Is my idea patentable?
I want to use several already patented hardware technologies and combine them creating software from licencee software middleware and sdk to create a new form of social interaction is my idea patentable and what do I patent. There are several companies offering their hardware technology as developer kits and software developer kits, and several companies offering middleware for inegration in software/game development. I want to combine them to create a new hardware/software technology that doesn't exist yet. Can I patent it and what can I patent and not patent
Let's first summarize some of the rather generous information already posed.
- I would also advise that you should consult with a patent attorney, but there are some things you might consider in preparing for and conducting that consultation:
- Patents do not provide YOU with the right to make, use or sell an invention; rather, they enable you to keep OTHERS from making, using or selling your CLAIMED invention. So making, using or selling (m/u/s) your "patented invention" or some improvement down the line might nevertheless infringe someone else's patent and someone else m/u/s theirs might nevertheless infringe your patent.
- Your use of stock "parts" does not in itself prevent you from getting a patent. At the end of the day, an invention must be new & useful, novel and non-obvious in order to be patentable. So roadblocks include, e.g., prior worldwide publications & prior patents/applications, Your success in seeking a patent will also likely depend on the manner in which yours AND THE EXISTING components, system(s), method steps, method(s) and/or results are disclosed, claimed... and examined.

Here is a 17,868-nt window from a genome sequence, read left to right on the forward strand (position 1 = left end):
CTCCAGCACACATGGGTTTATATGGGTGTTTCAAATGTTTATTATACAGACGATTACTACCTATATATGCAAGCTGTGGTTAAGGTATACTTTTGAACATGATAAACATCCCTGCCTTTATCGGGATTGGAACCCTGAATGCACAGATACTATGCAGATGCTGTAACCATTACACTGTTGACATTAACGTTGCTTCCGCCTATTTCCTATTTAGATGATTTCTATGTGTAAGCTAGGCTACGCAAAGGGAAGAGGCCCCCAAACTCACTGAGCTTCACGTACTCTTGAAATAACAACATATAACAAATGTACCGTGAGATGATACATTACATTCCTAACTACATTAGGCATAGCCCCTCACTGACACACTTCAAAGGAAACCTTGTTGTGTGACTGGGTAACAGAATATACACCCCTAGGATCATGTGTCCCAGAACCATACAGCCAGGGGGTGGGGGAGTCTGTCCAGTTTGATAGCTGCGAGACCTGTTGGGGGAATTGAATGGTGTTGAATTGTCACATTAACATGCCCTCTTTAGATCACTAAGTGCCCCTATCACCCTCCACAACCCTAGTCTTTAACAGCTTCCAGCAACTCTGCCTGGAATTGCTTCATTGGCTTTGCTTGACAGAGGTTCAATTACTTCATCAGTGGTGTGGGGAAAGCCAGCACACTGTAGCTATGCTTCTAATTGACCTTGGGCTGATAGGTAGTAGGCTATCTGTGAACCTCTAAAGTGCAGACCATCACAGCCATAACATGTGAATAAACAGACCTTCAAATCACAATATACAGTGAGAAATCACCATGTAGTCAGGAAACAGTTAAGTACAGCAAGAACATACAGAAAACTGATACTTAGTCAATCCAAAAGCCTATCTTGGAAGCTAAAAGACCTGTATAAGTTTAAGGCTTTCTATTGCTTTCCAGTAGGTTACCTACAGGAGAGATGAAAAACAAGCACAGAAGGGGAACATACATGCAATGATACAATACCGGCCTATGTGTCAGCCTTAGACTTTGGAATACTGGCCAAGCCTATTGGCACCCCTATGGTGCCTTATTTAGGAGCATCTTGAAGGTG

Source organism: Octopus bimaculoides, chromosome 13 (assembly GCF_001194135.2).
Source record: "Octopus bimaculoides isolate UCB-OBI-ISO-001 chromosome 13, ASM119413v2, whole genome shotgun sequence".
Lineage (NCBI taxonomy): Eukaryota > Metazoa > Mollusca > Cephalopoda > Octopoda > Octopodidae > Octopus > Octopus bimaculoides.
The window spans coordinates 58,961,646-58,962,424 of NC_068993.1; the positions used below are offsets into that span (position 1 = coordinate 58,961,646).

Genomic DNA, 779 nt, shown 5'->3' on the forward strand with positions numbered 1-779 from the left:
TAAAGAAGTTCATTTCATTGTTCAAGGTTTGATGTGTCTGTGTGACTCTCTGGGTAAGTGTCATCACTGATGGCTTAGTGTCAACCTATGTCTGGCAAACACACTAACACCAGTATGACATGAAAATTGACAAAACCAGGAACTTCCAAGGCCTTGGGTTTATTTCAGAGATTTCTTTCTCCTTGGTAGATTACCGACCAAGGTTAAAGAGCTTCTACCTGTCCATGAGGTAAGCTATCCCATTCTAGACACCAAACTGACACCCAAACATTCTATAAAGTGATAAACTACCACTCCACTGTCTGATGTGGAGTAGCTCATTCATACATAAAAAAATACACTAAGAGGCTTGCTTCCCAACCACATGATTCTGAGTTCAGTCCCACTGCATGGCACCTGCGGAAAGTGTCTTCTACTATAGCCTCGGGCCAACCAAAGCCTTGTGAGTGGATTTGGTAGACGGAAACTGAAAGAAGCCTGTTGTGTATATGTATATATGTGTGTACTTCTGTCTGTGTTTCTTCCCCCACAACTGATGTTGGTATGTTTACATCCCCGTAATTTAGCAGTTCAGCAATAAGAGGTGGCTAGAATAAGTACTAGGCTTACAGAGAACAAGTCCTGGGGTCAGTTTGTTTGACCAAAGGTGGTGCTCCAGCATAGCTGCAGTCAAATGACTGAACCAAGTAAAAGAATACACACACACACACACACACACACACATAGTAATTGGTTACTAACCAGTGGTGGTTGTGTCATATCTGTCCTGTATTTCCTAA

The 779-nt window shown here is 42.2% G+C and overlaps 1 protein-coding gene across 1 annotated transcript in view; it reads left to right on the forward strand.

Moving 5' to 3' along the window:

- While the invention disclosure in a patent application (abstract, description, drawings, etc.) should provide "sufficient" support for and may be used to explain them, patent protection ultimately extends to your invention AS SET FORTH IN YOUR CLAIMS. As to the opinions that were directed to the breadth of your claims (broad or narrow), there are many STRATEGIES regarding breadth, organization, wording, use of dependent claims, testing the examiner, use of picture claims (including details of the manner in which you might build at some point), preparing for fallback positions, etc. So keep in mind that your entire application(s) ALSO attempt to persuade or argue as to why you should be granted a patent. While the thoughts/opinions here are inciteful and useful, strategy or strategies considered during consultation(s) with your patent attorney will very likely be more pertinent.